Over the course of the next few weeks we are going to be reviewing the top decks that appear in the professional Hearthstone tournaments. We will look at the various different types, the cards people are using and their place in the current meta.
Handlock is probably one of the earliest decks to hit the tournament scene in Hearthstone and has maintained a presence in the professional scene since the early days. At some stage pretty much all the pro players have played the deck, but its perhaps a deck most frequently associated with Lifecoach, whose slow methodical way of thinking fits with a control deck of this type quite well.
The deck uses the Warlocks draw engine to give card advantage and play into the cards that benefit off of hand size, namely Mountain Giant and Twilight Drake.
These creatures capable of hitting the board on Turn 4 swing the tempo massively in the favour of the warlock deck.
However, in an era of fast paced aggro decks, a large creature on Turn 4 doesn’t necessarily win the game, particularly with the presence of BGH in the scene.
Another factor that the Handlock deck takes into account is ways to deal with fast aggro decks through the use of large board clears and taunts.
Warlock has access to two of the best board clears anyway, through Hellfire and Shadowflame, however, the deck also picks up cards like Sunfury Protector and Defender of Argus, which when combined with the likes of Twilight Drake and Ancient Watcher can create a massive wall for the aggressive decks to get through.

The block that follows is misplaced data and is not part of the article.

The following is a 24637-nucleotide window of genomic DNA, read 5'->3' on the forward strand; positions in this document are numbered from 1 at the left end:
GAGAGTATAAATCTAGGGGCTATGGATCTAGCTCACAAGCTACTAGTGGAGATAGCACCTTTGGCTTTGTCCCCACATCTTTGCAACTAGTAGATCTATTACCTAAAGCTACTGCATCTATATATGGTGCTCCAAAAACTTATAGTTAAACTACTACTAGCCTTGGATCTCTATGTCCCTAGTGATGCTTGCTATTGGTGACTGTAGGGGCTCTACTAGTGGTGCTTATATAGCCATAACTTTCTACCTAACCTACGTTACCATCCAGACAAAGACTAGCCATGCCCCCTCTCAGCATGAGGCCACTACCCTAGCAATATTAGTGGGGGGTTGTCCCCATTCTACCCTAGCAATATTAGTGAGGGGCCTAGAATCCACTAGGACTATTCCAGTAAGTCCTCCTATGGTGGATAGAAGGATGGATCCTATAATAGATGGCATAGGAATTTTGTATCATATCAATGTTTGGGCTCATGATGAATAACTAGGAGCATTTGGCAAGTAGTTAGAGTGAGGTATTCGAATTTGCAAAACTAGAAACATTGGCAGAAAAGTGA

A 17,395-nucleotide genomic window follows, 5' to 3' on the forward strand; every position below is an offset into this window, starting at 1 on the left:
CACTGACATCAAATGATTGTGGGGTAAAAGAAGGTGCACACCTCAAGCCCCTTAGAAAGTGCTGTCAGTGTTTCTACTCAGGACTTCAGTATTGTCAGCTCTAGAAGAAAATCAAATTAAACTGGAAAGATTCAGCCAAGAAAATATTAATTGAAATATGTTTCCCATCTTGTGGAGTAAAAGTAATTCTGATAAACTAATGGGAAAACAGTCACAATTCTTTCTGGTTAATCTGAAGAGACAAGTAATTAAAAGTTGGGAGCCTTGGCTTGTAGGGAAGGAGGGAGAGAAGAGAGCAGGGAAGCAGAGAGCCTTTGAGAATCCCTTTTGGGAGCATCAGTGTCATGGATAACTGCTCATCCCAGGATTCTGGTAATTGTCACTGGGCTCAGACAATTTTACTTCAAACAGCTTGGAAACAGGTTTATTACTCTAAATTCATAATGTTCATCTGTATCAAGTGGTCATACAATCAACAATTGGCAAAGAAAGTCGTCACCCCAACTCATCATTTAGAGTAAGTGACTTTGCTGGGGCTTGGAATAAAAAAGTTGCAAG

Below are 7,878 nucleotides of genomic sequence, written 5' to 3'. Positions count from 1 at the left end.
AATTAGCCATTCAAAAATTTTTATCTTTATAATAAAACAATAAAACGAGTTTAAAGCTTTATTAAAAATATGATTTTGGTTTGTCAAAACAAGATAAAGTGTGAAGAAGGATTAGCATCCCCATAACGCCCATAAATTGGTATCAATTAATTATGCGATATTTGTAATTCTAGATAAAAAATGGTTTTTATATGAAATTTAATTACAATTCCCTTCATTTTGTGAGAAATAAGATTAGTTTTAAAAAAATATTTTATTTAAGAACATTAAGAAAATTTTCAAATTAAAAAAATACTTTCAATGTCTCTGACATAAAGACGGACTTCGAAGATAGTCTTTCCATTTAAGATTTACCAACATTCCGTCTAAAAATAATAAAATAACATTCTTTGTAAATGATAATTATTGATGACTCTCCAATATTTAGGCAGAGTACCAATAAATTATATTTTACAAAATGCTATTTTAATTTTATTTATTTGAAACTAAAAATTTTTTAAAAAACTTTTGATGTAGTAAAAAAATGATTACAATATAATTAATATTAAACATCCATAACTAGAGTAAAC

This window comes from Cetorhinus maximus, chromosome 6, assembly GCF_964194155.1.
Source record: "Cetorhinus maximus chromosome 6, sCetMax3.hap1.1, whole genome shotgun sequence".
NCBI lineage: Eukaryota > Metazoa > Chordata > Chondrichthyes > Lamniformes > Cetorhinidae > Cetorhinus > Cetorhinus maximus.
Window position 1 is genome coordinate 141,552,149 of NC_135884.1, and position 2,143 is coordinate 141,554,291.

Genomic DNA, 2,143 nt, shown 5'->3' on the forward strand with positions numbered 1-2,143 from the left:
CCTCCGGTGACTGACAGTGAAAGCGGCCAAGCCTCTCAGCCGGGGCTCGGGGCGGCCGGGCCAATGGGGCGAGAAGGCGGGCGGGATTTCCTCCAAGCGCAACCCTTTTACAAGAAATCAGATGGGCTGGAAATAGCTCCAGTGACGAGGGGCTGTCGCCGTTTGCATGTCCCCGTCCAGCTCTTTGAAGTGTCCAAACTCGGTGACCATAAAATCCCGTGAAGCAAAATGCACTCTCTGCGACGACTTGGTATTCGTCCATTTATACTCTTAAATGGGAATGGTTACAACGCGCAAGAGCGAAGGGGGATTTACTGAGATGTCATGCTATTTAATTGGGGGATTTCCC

This backed up with life gain from Antique Healbots and the seemingly ever present Sludge Belcher, means the deck survives well before getting its threats onto the board. With Dr. Boom supporting the Mountain and Molten giants, the deck quickly eats through the health total of opponents once board control is established.
In the current meta Handlock is returning to be one of the favourite decks in the scene. Its particularly strong against other control decks and due to its heavy Taunt presence and large creatures, deals comfortably with both Oil Rogue and Patron Warrior.
Despite its massive board clears, the deck does have some weaknesses however, notably to hyper aggressive decks such as Face Hunter and to some decks that focus heavily on focused spell damage, like some variants of mage and recent developments of Malygos Shaman and Mage.
That said; it’s a truly consistent deck offering up a plethora of interesting mechanics and decisions in the game.
With the option to have some variant cards in the deck to deal with peaks in the meta as well, such as Harrison when Rogues and Warriors seem to be about, Zombie Chows to help deal with fast aggro decks and even Sylvannas (a card which seems to have fallen out of favour of late, though its still one of my favourites in the game) you can tailor the deck with minor tweaks to gain significant advantage over the scene.
If you haven’t tried it yet and want to let the rope burn down whilst considering your moves like Lifecoach, I strongly recommend you give it a try.
Until next time… “SHIELDS UP”